A slow start to spring

After experiencing the snowiest and fifth-coldest winter on record in southeast Michigan, it’s no surprise that many plants have been slow to emerge this spring. Today I compared the current development of my garden perennials to photos I took in March of 2012. The winter of 2011-2012 was much warmer and drier than average, and by mid-March many plants were emerging and flowering. After the much colder and snowier winter we just had, it’s apparent many plants are several weeks behind in their development compared to 2012.

Here’s what my daffodils looked like on March 17, 2012:


…and here’s what they looked like today (April 8, 2014):


Here’s a hyacinth on March 17, 2012…


…and the same plant on April 8, 2014:


This was a daylily on March 17, 2012…


…and the same plant on April 8, 2014:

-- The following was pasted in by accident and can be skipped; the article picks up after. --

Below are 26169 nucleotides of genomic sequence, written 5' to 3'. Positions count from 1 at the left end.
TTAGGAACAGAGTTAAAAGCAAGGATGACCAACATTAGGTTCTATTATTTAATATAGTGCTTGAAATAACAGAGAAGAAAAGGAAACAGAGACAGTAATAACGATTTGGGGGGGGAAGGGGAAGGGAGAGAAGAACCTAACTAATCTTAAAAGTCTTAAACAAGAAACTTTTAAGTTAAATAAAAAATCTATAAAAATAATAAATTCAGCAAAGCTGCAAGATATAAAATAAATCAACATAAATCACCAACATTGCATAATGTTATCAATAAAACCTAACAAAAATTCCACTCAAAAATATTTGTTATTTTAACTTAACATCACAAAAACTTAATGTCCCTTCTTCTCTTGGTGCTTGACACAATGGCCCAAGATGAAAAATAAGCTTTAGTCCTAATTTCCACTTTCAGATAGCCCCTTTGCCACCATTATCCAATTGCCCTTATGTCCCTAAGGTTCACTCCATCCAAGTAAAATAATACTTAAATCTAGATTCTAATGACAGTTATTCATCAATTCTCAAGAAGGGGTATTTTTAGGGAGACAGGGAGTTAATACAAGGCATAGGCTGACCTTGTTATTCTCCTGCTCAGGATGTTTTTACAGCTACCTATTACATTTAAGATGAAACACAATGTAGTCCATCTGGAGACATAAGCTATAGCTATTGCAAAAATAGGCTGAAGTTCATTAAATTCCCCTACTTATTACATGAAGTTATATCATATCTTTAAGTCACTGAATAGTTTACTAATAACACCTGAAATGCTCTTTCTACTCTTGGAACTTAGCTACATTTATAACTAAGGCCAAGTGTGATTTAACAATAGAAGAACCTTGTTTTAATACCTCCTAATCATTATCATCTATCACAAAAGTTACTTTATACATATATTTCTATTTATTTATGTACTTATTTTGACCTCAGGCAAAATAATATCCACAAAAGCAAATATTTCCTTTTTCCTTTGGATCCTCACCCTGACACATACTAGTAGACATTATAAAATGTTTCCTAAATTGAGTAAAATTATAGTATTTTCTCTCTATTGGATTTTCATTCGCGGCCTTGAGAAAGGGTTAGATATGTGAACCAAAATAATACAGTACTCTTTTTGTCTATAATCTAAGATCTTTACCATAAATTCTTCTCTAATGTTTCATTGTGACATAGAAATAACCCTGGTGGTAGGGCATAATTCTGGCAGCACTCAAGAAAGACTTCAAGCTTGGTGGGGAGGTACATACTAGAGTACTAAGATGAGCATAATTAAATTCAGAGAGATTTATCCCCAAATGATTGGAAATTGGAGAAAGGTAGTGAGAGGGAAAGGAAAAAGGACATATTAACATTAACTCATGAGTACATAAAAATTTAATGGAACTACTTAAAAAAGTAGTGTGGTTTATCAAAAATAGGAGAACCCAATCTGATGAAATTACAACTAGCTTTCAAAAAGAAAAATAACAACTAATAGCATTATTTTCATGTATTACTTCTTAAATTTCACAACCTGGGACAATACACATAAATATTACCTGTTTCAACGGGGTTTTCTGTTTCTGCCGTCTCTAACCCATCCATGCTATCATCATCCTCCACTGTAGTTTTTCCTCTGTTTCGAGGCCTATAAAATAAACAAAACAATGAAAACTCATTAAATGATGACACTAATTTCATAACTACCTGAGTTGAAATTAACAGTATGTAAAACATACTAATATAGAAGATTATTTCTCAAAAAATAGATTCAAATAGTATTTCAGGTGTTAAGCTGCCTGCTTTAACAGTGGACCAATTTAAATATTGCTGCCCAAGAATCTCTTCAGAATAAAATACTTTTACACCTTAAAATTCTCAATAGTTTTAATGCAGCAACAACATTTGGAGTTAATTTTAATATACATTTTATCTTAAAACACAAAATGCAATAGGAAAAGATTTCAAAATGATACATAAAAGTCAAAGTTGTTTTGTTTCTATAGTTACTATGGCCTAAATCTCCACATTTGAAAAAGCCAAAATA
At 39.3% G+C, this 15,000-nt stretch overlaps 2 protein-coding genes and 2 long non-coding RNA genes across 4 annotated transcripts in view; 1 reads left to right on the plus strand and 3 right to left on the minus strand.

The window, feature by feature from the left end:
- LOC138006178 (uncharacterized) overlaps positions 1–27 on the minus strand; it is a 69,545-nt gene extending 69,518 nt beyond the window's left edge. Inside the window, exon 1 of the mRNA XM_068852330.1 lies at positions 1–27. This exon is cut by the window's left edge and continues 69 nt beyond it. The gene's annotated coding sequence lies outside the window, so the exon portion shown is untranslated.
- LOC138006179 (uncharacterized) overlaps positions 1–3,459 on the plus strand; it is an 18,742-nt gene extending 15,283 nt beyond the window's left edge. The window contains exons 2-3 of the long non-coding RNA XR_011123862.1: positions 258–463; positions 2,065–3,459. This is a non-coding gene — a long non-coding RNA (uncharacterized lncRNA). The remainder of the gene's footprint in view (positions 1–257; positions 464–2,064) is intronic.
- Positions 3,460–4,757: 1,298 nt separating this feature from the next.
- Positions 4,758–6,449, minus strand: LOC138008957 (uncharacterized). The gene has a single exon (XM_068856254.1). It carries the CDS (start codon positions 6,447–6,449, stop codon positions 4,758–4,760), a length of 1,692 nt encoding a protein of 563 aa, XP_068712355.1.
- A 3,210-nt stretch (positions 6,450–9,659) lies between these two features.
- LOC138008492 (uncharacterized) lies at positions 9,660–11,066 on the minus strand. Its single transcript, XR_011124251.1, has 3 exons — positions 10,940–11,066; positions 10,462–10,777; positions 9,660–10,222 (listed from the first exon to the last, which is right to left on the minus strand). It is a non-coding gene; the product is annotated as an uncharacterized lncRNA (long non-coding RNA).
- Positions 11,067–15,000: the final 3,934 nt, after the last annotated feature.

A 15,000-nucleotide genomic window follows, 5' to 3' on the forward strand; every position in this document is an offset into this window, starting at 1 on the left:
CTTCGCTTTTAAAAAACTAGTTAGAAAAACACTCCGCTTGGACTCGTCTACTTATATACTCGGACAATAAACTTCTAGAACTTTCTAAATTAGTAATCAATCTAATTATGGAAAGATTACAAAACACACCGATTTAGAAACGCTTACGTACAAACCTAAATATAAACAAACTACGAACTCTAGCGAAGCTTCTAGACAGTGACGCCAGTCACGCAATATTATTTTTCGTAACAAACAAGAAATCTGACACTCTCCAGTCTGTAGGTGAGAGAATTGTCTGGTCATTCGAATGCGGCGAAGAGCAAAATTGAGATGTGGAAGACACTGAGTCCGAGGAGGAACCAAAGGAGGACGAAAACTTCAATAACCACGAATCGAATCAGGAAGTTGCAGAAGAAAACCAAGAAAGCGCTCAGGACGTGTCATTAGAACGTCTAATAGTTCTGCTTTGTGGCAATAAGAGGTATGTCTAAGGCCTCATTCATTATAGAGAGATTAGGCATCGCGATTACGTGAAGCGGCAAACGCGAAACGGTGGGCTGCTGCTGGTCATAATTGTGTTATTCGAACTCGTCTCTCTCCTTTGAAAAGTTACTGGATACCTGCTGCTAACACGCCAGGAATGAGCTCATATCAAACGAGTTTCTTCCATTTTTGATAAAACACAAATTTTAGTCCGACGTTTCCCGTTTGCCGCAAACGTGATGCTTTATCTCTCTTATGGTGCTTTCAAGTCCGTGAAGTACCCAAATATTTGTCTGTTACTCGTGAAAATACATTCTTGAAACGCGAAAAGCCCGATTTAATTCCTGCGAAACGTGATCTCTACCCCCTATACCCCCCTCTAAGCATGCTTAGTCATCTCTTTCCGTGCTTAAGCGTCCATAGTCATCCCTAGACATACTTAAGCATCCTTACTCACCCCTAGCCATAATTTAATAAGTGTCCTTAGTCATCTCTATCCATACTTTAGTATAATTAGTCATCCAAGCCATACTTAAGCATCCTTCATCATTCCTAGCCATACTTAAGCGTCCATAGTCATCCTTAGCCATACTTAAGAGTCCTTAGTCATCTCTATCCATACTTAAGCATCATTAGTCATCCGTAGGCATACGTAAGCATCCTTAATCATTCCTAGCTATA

Clearly spring still has a lot of springing to do.

About Jeremy Sell

Science and nature nerd.
This entry was posted in Botany, Ecology, General, Weather and Climate and tagged , , . Bookmark the permalink.

2 Responses to A slow start to spring

  1. Mike Powell says:

    Great shots to illustrate how far behind you are in springtime growth. Best wishes for a speedy catch-up–May could be spectacular!


  2. wisreader says:

    I like your “weather posts”, although I’m not sure why. I lived through it too and shouldn’t need to be reminded; I do think you had more snow, though, than we accumulated here in northeastern Wisconsin.


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